Some of the most successful stock market investors in recent years have invested in shares of small cap companies. Famous investors like Warren Buffet and Peter Lynch have made fortunes from small cap companies because they see neglected, deep potential value before the market does. Numerous studies have shown that small cap stocks, over time, tend to outperform long term stocks, and by a wide margin - typically 2-3% more than their larger cap counterparts. These small gains can add up to substantial gains over time.
Larger investors don't typically maintain their holdings in small cap companies, they have to skew their holdings to put more emphasis on larger cap stocks as their portfolio grows larger, and not focusing exclusively on small cap stocks. This can be an advantage for retail individual investors.
So why do small cap stocks historically produce larger gains than large cap stocks? The answer, basically, is that small cap stocks are riskier, according to several measures which we'll touch on. But what exactly is considered a small cap stock?
A small-cap stock is generally one held to be valued at less than $1 billion. A stock with a market cap of less than $100 million is called a micro-cap, and a company with a market cap of less than $50 million is called a nano-cap. Should you invest in small cap stocks? Although small cap stocks have significantly more potential for larger gains, they also carry significantly more risk associated with them.
Small cap stocks can go through wide volatility swings, especially in declining markets, and most investors can't stomach that kind of volatility and uncertainty. So investing in them is riskier, according to several measures:
Market Risk (beta)
Small cap stocks, and even more so with micro and nano cap companies, tend to be more volatile and have a higher level of market risk than large cap stocks. Market risk measures the risk of one stock investment against the market as a whole, for example, technology or biotechnology stocks generally will be more volatile than stocks in food or utility companies.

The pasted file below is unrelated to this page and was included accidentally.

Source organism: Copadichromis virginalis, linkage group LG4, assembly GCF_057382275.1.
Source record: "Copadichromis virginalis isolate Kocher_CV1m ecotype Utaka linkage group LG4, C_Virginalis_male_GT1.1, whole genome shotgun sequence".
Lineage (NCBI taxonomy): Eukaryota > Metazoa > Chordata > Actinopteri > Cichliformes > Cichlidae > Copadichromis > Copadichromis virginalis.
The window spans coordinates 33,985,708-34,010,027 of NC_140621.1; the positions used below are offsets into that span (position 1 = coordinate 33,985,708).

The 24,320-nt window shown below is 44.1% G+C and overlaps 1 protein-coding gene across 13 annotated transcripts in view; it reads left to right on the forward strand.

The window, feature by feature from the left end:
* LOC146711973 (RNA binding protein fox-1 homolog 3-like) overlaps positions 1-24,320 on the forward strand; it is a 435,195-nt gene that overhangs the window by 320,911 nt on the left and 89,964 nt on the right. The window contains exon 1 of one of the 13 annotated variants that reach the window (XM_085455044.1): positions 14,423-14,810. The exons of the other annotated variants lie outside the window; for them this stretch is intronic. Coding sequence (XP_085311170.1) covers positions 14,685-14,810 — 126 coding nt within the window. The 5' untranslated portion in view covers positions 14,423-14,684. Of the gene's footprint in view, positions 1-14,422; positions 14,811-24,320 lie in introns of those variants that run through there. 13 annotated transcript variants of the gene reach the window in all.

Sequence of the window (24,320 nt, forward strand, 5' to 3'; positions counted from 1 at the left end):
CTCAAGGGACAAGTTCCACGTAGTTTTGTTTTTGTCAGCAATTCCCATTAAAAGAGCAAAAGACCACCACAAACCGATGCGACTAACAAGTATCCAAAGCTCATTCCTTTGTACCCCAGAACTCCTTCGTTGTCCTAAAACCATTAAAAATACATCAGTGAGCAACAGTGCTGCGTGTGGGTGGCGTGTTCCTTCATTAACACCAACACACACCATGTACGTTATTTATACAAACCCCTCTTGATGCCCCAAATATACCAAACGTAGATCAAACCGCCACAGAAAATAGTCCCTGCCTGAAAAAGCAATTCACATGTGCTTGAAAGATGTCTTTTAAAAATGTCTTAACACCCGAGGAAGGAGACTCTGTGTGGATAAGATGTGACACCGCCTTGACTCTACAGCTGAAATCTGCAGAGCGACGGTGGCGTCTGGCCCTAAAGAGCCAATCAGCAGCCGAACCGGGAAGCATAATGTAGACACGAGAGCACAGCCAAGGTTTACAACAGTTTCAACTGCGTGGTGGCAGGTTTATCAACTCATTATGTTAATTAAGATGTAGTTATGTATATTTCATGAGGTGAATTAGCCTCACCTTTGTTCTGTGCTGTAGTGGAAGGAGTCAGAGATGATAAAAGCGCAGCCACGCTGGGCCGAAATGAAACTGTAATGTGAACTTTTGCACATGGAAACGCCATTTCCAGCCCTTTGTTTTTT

Also, small cap stocks also have higher market risk than large cap stocks because, generally, these firms are less established, have shakier financials, and often do not pay dividends.
A liquid asset is one that you can sell quickly, and at fair market value. Stock in small cap companies is often not liquid.
Small cap stocks can have a high liquidity risk because of their potentially small investor base, so it can be difficult trading into or out of a position in an asset with less trading volume. Many small cap stocks trade on less than 50,000 shares day.
Also, because of the lighter volume, it is harder for large institutional investors to buy or sell large amounts of the stock without significantly effecting the stock price.
Because small cap stocks get less coverage and are under-analyzed, there is also less market awareness for small cap companies. Because they get much less market coverage, they're generally not followed by many analysts or financial reporters, therefore less coverage equates to less information available about small cap stocks.
Wall street firms have little incentive to follow small cap stocks because bankers who employ research analysts typically get paid a percentage of the size of the deals they work on, so bankers will put their research resources into larger sources of fees than smaller ones.
The risks mentioned, market risk, liquidity risk and information risk, might be a negative from some perspectives, but they can also be positive, because higher risk investments generally result in higher realized returns This is primarily why small cap stocks historically return two or three more percent a year than their larger cap counterparts. These small gains can add up to substantial gains over time.
Most fund managers are not aware of the 5000+ stocks in the US, and 50,000 globally, there are just too many companies to follow in detail. So how do you find companies off the radar from wall street? In my next article I'll discuss ways to find and invest in small cap stocks.
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